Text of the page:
Peggy Sirota

Devise a game plan for grays

“Almost all women will see some gray by the end of this decade,” says White. While semipermanent color may suffice for those who see only a sprinkling of silver, most will have to graduate to permanent dyes, White says. That being so, you’ll be happy to know that in the past five years, “there have been huge advancements in hair color—now there are good options that don’t contain drying and damaging ammonia,” says White. His favorite: L’Oréal Professionnel INOA.

As for tonality, O’Connor says that almost everyone this age will benefit from going a little brighter around the face: “For those who really resist lightening their hair, I just subtly lift the color at the hairline to make them look sunnier and refreshed and leave the rest of the color dark.” Finally, women who have decided to embrace their silver strands may want to lighten their overall color a little while the grays grow in. That way, the contrast between new and old growth is less obvious, and the grow-out less tedious.

John Huba

Your Mane Objective at 50: Give your tresses a pep talk

During this decade, most women go through menopause, which leaves hair drier. Grays dominate, making hair coarser and duller than it was 10 years ago, and Cunnane Phillips says most women will have some thinning by now (though if you’ve battled unruly, thick hair, this may be a welcome change).

Finally, she points out that some may be coping with health challenges such as high blood pressure or cholesterol, and medications prescribed to control them can harm the hair’s density or luster. It’s not all downhill, though. Dryness and density usually stabilize by the end of your fifties, so the ensuing decades shouldn’t present any more unwelcome surprises.

Jamie Nelson

Hydrate, hydrate, and did we mention...hydrate?

Dryness is the most common complaint now, so it follows that most pros recommend hydrating at every turn: a moisturizing shampoo and conditioner, a once-a-week deep mask and a leave-in conditioner if your hair is really parched. Some to try: Living Proof Restore Shampoo, Conditioner and Mask Treatment ($28, $28 and $42, respectively; livingproof.com) and Nexxus Youth Renewal Rejuvenating Elixir ($18; drugstore.com).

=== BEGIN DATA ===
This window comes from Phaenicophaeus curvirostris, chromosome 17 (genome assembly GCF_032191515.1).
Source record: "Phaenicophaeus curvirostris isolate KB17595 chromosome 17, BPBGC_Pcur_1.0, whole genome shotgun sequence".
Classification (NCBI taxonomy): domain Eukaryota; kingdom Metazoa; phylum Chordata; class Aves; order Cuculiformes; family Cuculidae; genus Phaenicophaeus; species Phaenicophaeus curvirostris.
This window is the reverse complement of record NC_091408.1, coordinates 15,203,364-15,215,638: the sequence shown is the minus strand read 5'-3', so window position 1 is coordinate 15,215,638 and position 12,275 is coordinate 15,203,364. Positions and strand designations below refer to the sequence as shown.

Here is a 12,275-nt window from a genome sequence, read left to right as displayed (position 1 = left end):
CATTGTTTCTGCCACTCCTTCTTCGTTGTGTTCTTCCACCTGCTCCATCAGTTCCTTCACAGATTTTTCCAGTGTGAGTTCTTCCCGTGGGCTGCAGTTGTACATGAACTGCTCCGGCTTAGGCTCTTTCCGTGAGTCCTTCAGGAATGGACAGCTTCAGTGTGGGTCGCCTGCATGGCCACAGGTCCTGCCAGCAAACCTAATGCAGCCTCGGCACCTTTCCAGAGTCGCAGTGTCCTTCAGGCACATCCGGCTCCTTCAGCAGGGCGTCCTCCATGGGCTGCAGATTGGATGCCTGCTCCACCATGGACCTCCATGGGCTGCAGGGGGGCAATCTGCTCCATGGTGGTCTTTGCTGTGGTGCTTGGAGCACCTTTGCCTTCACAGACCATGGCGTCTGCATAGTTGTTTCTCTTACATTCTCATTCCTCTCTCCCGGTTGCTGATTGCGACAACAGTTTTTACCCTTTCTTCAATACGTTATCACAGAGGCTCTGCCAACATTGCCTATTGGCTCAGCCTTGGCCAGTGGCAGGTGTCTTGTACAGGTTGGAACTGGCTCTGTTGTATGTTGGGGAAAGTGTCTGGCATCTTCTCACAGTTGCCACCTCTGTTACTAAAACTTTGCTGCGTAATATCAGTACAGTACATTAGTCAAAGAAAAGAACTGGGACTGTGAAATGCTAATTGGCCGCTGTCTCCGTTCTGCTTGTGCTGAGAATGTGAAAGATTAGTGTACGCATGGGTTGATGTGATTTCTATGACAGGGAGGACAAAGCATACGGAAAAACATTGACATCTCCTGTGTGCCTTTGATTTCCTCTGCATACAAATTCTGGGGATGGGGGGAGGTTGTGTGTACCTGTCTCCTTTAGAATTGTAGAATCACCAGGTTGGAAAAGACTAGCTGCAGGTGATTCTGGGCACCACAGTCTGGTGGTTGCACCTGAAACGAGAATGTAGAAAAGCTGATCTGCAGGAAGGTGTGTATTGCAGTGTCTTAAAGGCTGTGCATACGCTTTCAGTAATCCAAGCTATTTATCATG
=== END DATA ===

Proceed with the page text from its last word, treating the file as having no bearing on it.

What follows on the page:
Rich products can build up on the scalp, however, so White recommends using a clarifying shampoo weekly—or dabbing your scalp with an astringent such as Sea Breeze—to keep hair follicles from clogging and impeding growth. If you are shedding hair at a rate you deem alarming, Francesca Fusco, MD, a cosmetic dermatologist in Manhattan, says to first make certain you are eating well (and in particular are consuming enough protein) to ensure your hair and scalp are well fed. You should also be exercising to lower cortisol levels, since stress can exacerbate fallout.

Finally, she suggests seeing a dermatologist to discuss more aggressive hair reviving measures, such as minoxidil (in products like Rogaine); Latisse (the serum that is FDA approved for eyelash growth but that some doctors are using off-label on the scalp); injections of PRP (platelet-rich plasma), which contains growth factors believed to stimulate hair follicles; and laser phototherapy, which is said to boost scalp-cell energy levels and maximize follicle activity.

Image courtesy of Living Proof

Soften your style

“The fifties should be all about softness,” says Maciques. Saviano concurs: “Go for a cut that has body and movement. Anything harsh will be aging. And if you’ve never used rollers before, now is the time. The goal is to lift the hair off the scalp.” None of the pros we spoke to wanted to say no to long hair (consider the lustrous locks of Demi or Julianne Moore).

But most say the majority of their fifty-something clients look chicest in cuts that fall just below the collarbone or shorter. A few outstanding haircuts on over-50 celebs: shaggy pixies on Angela Bassett and Ellen DeGeneres, bobs on Jodie Foster and Katie Couric and shoulder-length waves on Sheryl Crow and Michelle Pfeiffer. Several pros add that many of their 50-ish customers invest in clip-on hairpieces to add fullness.

Although synthetic varieties are available at most beauty-supply stores, the stylists we spoke to said they prefer to see women enlist the help of their stylist or colorist, or both, when it comes to extensions. “A professional will direct you to what looks best, will be easiest for you to use—and will inflict little or no damage on the hair. Good hairpieces should be like good plastic surgery: They elevate your look but are not obvious,” says Abergel.